Nothing can quite prepare you for the rush of emotions and adrenaline when you hit the jackpot. After all, winning a big lottery is probably one of the most exciting things that could happen in your life.
Just imagine waking up one morning, and going about your routine just like every other day, before watching the Powerball draw and going to bed a millionaire. Or billionaire.
With that excitement may come a little anxiety. That's because along with winning big also comes major legal, financial, and tax decisions. And those decisions will need to be made quite soon.
But, let's face it, they're pretty luxurious decisions, aren't they? If you win Powerball, one of the biggest choices you will need to make is whether to take the lump-sum payment or the annuity.
Let's take a look at why an annuity payment could be the better option for you.
Before you can collect your winnings, you need to decide whether to collect the entire amount in one go or take it out over a longer period of time.
If you decide to take out everything in one swoop, that's called a "lump-sum payment". If you decide to choose the lump sum, you will receive all your winnings after taxes in one large amount.
The other option is to agree to a long-term payment plan, which in the lottery world is known as the "annuity payment".
An annuity will allow you to receive a stream of disbursements once a year, from an account that is created by the lottery operator.
When a winner takes the lump-sum payment, it's usually a smaller amount than the jackpot they actually think they've won. That's because the full amount is taxed, and there's a discount involved with taking out the entire winnings up front. It's also because the jackpot that is advertised is based on the amount a winner would receive if they chose the annuity payment. With all that said, with the lump sum you get the money all at once and are free to use it however you see fit.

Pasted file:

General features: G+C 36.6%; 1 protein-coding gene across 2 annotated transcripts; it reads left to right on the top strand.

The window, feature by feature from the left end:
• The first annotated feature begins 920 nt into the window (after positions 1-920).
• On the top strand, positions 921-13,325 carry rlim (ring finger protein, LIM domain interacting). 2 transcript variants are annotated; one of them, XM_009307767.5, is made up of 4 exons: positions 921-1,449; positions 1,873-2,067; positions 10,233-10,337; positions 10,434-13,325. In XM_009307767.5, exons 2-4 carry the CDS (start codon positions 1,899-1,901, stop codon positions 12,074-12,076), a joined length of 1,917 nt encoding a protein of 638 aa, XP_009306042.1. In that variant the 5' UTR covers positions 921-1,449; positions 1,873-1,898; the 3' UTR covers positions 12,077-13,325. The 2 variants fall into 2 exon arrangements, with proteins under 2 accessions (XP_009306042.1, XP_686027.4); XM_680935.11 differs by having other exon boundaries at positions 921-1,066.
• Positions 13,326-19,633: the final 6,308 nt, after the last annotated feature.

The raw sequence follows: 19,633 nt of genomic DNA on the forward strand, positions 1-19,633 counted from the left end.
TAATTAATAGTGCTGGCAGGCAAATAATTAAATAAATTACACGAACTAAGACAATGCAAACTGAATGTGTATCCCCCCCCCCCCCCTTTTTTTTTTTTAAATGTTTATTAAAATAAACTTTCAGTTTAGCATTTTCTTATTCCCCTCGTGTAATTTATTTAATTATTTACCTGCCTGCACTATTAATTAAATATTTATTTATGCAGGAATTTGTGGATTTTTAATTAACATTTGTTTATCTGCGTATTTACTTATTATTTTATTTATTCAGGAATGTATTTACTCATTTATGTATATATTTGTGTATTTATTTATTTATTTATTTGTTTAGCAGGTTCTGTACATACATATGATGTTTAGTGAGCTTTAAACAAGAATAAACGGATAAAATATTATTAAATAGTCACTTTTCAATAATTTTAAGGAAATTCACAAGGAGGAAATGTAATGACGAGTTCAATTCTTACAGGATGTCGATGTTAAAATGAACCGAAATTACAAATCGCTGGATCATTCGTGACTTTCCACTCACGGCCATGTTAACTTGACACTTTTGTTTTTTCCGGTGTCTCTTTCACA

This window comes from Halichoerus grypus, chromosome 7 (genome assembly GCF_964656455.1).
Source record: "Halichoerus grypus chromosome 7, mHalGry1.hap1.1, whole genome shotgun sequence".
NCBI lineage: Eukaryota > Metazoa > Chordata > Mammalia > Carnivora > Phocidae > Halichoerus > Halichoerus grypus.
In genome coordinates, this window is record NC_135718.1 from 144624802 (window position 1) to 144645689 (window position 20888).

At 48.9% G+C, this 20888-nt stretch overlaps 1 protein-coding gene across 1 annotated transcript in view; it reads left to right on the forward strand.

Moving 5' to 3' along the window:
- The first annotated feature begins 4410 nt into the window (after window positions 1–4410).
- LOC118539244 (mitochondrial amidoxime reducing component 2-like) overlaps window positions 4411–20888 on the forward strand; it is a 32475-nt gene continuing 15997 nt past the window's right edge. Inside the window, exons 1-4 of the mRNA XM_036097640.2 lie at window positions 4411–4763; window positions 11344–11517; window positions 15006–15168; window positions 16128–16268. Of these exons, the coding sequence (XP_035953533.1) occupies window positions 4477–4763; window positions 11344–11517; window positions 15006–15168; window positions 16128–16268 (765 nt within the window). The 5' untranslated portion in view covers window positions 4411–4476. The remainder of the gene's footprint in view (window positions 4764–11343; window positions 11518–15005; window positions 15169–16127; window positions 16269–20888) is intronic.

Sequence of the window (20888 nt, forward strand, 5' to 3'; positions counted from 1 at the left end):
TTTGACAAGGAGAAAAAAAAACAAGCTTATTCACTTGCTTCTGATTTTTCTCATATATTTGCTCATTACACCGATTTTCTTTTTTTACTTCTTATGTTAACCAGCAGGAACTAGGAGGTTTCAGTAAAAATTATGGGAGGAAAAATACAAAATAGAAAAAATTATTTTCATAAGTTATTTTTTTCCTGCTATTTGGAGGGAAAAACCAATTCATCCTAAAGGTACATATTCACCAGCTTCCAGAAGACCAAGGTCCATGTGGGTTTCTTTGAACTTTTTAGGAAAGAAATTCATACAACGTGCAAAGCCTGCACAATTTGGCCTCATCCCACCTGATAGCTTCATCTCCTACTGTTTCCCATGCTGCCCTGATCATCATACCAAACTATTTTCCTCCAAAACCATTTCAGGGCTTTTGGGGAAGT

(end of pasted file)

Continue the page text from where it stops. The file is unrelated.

On the other end of the spectrum are annuity payments. Overall, these payments add up to a larger sum compared to the lump-sum payout. There are those lotteries that set up payments that add up to the jackpot amount, be it through payments that rise steadily in line with inflation or through equal payments over a number of years.
You will pay taxes with annuity payments as you receive your payouts; since you'll receive a smaller amount over a longer period, some of the payments are likely to be taxed at lower rates than if you were to go the route of the lump sum.
For people who are prone to burning the cash that's suddenly landed in their pocket, refuse to get financial advice or have family pressures, taking out the winnings in a lump sum can be more harmful than beneficial.
Study after study has shown that winners generally don't do well with the lump-sum option, and that's because they're not used to handling such large figures.
There are lottery winners who may do well with this option, but there are those who ruin their finances after a big win. For those types of spenders, having less access to their entire winnings is a better deal. So, rather than manage, say, $10 million, they may be better at managing $500,000 each year.
While some winners may scoff at the annual annuity option, it does allow you a "do-over." We've heard of those big winners who lose everything in the blink of an eye - but, with the annuity option, if things go badly one year, there's reassurance in knowing that there is another chance to rectify things in the next year.
Hitting the jackpot is the perfect chance to make some smart financial choices. Understanding your spending habits can help you make the choice that fits your own needs and interests.
With annuity payments, though, you will receive an amount closer to the actual jackpot, thanks to lower tax bands and lottery funds, and you are better positioned to manage your winnings over a period of time.
To learn more about how the Powerball game works, why not check out our comprehensive list of questions and answers?